"It is tough to play against him. [He is] really fit, [he] runs a lot and gives everything back, so you have to build the point by yourself and close the point by yourself."

There were mixed fortunes for Australians Alex de Minaur and John Millman in Monaco.

De Minaur went down to a surprise straight-sets defeat to Alejandro Davidovich Fokina but Millman broke Ugo Humbert four times in a 6-3 6-3 win.

Next for Millman is either Felix Auger-Aliassime or Cristian Garin, whose first-round contest was among those unable to finish because of the inclement weather on the Cote d'Azur.

Tommy Paul also progressed to the next round, with five matches on court when play was cancelled for the day.

David Goffin made an encouraging start to the Monte Carlo Masters as he beat Marin Cilic, though Jordan Thompson found things much harder against Benoit Paire.

World number 14 Goffin had lost his previous three matches heading to Monaco, but the Belgian delivered a sharp performance on Sunday, winning 6-4 3-6 6-0.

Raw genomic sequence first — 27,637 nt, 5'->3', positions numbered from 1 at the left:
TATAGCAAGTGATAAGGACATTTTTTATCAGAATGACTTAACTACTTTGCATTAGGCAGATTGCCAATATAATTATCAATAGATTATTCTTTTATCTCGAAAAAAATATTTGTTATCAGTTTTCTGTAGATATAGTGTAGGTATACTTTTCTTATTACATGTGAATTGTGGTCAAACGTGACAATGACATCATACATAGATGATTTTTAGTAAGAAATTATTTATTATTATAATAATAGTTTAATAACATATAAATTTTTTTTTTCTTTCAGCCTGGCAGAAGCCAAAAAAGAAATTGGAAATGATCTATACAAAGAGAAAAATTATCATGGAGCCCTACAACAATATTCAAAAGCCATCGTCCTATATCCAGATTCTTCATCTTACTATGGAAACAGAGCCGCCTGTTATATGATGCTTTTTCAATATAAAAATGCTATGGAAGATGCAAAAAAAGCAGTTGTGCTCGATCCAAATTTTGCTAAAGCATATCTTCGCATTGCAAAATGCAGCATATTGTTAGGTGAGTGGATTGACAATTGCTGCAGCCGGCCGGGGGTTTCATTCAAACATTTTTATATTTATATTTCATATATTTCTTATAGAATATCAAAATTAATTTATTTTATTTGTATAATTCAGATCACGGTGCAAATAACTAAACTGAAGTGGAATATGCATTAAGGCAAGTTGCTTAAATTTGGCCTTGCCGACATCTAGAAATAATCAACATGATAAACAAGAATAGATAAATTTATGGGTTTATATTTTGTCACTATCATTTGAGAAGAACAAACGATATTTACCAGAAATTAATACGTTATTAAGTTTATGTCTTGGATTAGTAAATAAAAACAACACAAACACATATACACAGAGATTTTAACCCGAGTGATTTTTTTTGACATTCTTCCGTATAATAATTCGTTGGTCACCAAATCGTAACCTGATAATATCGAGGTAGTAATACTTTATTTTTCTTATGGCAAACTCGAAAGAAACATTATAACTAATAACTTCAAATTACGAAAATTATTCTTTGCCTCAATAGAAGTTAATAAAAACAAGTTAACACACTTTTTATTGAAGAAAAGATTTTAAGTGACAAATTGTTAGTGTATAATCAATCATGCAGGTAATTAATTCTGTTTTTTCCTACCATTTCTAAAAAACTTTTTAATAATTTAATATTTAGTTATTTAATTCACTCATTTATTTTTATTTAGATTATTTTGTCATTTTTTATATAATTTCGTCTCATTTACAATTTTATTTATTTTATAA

Open Sud de France champion Goffin did not start well, and had to come from 3-0 down in the first set, but Cilic made 52 unforced errors to help his opponent progress.

"It’s a good win. [This is my] first tournament on clay [in 2021]. Starting with a victory is good," said 2017 Monte Carlo semi-finalist Goffin, quoted on the ATP website.

"I did what I needed to do to win that match. I was playing better and better. In the first and second set, I had problems with the returns. In the third set, I was more consistent. It was a good match."

Goffin will face Marco Cecchinato or Dominik Koepfer in the second round, where he has been joined by Australian Jordan Thompson.

Thompson, the world number 62, needed three hours and two tie-breaks to beat Paire 6-4 6-7 (3-7) 7-6 (7-5), as the Frenchman's dismal string of results in 2021 continued.

Paire has now won just one of 10 matches this calendar year, while Thompson registered a fifth win of the season.